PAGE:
In November, a dispute between President Donald Trump and senior military leaders over whether convicted war criminal Eddie Gallagher should remain a member of the Navy’s elite SEAL community resulted in the departure of the senior civilian service secretary who had publicly (but perhaps not privately) opposed the president’s desires. In the wake of the secretary’s dismissal, military leaders quietly dropped their plans to administratively remove Gallagher’s SEAL designation. Yet, in January, when the secretary of defense stated that he would not follow the president’s direction to plan attacks on Iranian cultural sites and impose disproportionate damage, the president, after initially doubling down on his threats to Iran, ultimately demurred, saying that he “like[s] to obey the law,” although he still expressed bemusement over the need to be “gentle” with cultural sites in the midst of a lethal conflict. Both cases involved disagreement between the president and military leaders over how to interpret and enforce the laws and norms that govern the military’s use of violence, yet the outcomes were quite different. Why? In order to better understand these different results, it’s helpful to focus on the role — and the rule — of law in the military.
A popular misconception holds that the Nuremberg tribunals following World War II definitively discredited the notion that superior orders are a defense against war crimes. Indeed, in one of the more infamous cases, Otto Ohlendorf, who commanded a unit responsible for the murders of 90,000 Jewish civilians between June 1941 and March 1942, was convicted and executed, despite his defense that, “…it is inconceivable to me that a subordinate leader should not carry out orders given by the leaders of the state.” But the enduring legacy of the tribunal regarding the superior orders defense is far more nuanced. In the High Command Case, the tribunal held:
Orders are the basis upon which any army operates. It is basic to the discipline of an army that orders are issued to be carried out. Its discipline is built upon this principle. Without it, no army can be effective and it is certainly not incumbent upon a soldier in a subordinate position to screen the orders of superiors for questionable points of legality. Within certain limitations, he has the right to assume that the orders of his superiors and the state which he serves and which are issued to him are in conformity with international law. … He has the right to presume, in the absence of specific knowledge to the contrary, that the legality of such orders has been properly determined before their issuance. He cannot be held criminally responsible for a mere error in judgment as to disputable legal questions.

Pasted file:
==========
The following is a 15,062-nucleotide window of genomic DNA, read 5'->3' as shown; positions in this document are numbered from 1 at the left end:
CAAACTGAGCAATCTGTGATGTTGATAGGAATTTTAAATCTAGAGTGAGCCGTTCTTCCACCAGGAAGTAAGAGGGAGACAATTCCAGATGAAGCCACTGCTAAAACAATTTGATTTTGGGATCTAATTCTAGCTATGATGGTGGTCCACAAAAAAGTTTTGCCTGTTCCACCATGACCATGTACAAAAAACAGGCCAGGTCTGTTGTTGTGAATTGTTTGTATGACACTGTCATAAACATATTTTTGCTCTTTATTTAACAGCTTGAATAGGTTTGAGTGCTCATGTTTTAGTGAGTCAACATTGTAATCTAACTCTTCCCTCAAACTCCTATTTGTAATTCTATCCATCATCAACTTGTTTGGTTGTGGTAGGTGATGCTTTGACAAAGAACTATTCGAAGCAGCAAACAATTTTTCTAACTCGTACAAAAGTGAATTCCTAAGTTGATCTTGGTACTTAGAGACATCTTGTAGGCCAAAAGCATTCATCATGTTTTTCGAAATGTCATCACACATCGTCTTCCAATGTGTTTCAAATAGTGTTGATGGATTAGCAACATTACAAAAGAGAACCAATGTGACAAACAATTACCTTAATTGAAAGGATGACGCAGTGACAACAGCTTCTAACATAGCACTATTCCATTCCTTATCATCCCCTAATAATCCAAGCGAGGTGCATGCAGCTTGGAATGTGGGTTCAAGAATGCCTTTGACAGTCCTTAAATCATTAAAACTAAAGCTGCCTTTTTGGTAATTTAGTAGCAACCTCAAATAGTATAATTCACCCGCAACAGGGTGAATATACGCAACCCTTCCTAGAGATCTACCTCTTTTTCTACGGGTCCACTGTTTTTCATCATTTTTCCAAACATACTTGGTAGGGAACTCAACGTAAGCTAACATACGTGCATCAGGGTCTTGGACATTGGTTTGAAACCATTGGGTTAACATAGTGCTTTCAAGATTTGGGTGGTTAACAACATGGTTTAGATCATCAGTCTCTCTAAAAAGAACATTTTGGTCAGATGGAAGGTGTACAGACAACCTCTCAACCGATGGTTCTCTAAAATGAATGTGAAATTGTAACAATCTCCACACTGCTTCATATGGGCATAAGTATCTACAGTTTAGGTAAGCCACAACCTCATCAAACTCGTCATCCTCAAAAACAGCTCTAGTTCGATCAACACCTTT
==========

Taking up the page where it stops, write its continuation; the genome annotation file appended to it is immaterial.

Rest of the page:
This language from the High Command Case is cited in the Department of Defense Law of War Manual as the guiding principle behind the U.S. military’s implementation and interpretation of the superior orders defense. The space between Ohlendorf’s shocking abdication of humanity and moral responsibility and the need to relieve soldiers of the legal burden of parsing each order for compliance with international law and norms created the category of “manifestly unlawful” orders. A manifestly unlawful order is one which an ordinary soldier would clearly recognize to be unlawful. Reminiscent of Justice Potter Stewart’s famous description of pornography (“I know it when I see it”), this standard of manifest unlawfulness applies only to the most egregious orders, such as orders to fire upon victims of shipwreck, or to kill unarmed prisoners who have surrendered and are under control the control of U.S. forces.
As Mark Nevitt convincingly demonstrates, Trump’s threat to intentionally target Iranian cultural sites without any indication that they are being used for a military purpose, if framed as an order, would rise to the standard of manifest unlawfulness. Cultural sites are protected by customary international law; treaty law to which the United States is a state party, thereby incorporating the requirements of the treaty into U.S. domestic law under the Constitution’s supremacy clause; U.S. domestic law regarding war crimes; U.S. military law; as well as U.S. military policy. Short of the extreme examples identified in the Law of War Manual of machine-gunning helpless shipwreck survivors or summarily executing prisoners, it would be difficult to create a clearer example of a manifestly unlawful order. Confronted with direction to plan attacks that an ordinary soldier would understand to be unlawful, military leaders properly refused to follow that guidance.